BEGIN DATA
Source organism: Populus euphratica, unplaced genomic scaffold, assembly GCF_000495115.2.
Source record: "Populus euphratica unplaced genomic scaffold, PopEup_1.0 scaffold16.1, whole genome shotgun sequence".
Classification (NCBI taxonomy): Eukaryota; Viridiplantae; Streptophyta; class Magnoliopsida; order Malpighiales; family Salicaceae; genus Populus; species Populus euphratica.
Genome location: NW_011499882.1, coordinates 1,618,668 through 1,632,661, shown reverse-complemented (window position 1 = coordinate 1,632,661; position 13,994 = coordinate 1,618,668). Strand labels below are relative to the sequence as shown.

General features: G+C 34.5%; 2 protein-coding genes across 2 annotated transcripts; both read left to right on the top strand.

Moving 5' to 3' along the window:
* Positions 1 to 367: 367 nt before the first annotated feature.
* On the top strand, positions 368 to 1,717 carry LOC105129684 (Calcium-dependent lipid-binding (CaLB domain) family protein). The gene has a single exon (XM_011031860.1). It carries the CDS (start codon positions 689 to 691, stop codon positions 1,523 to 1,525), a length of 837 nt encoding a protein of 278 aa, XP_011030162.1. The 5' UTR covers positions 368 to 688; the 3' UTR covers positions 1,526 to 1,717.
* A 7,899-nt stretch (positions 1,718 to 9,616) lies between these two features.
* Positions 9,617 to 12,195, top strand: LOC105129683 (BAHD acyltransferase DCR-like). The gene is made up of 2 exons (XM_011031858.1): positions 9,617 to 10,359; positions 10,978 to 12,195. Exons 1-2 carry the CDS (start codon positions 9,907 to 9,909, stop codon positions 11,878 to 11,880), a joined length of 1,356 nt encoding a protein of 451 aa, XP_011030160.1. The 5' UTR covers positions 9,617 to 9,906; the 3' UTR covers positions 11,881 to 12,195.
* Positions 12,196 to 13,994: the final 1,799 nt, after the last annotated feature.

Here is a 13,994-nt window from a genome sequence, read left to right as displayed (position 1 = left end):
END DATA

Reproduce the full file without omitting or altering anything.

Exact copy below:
Source organism: Populus euphratica, unplaced genomic scaffold, assembly GCF_000495115.2.
Source record: "Populus euphratica unplaced genomic scaffold, PopEup_1.0 scaffold16.1, whole genome shotgun sequence".
Classification (NCBI taxonomy): Eukaryota; Viridiplantae; Streptophyta; class Magnoliopsida; order Malpighiales; family Salicaceae; genus Populus; species Populus euphratica.
Genome location: NW_011499882.1, coordinates 1,618,668 through 1,632,661, shown reverse-complemented (window position 1 = coordinate 1,632,661; position 13,994 = coordinate 1,618,668). Strand labels below are relative to the sequence as shown.

General features: G+C 34.5%; 2 protein-coding genes across 2 annotated transcripts; both read left to right on the top strand.

Moving 5' to 3' along the window:
* Positions 1 to 367: 367 nt before the first annotated feature.
* On the top strand, positions 368 to 1,717 carry LOC105129684 (Calcium-dependent lipid-binding (CaLB domain) family protein). The gene has a single exon (XM_011031860.1). It carries the CDS (start codon positions 689 to 691, stop codon positions 1,523 to 1,525), a length of 837 nt encoding a protein of 278 aa, XP_011030162.1. The 5' UTR covers positions 368 to 688; the 3' UTR covers positions 1,526 to 1,717.
* A 7,899-nt stretch (positions 1,718 to 9,616) lies between these two features.
* Positions 9,617 to 12,195, top strand: LOC105129683 (BAHD acyltransferase DCR-like). The gene is made up of 2 exons (XM_011031858.1): positions 9,617 to 10,359; positions 10,978 to 12,195. Exons 1-2 carry the CDS (start codon positions 9,907 to 9,909, stop codon positions 11,878 to 11,880), a joined length of 1,356 nt encoding a protein of 451 aa, XP_011030160.1. The 5' UTR covers positions 9,617 to 9,906; the 3' UTR covers positions 11,881 to 12,195.
* Positions 12,196 to 13,994: the final 1,799 nt, after the last annotated feature.

Here is a 13,994-nt window from a genome sequence, read left to right as displayed (position 1 = left end):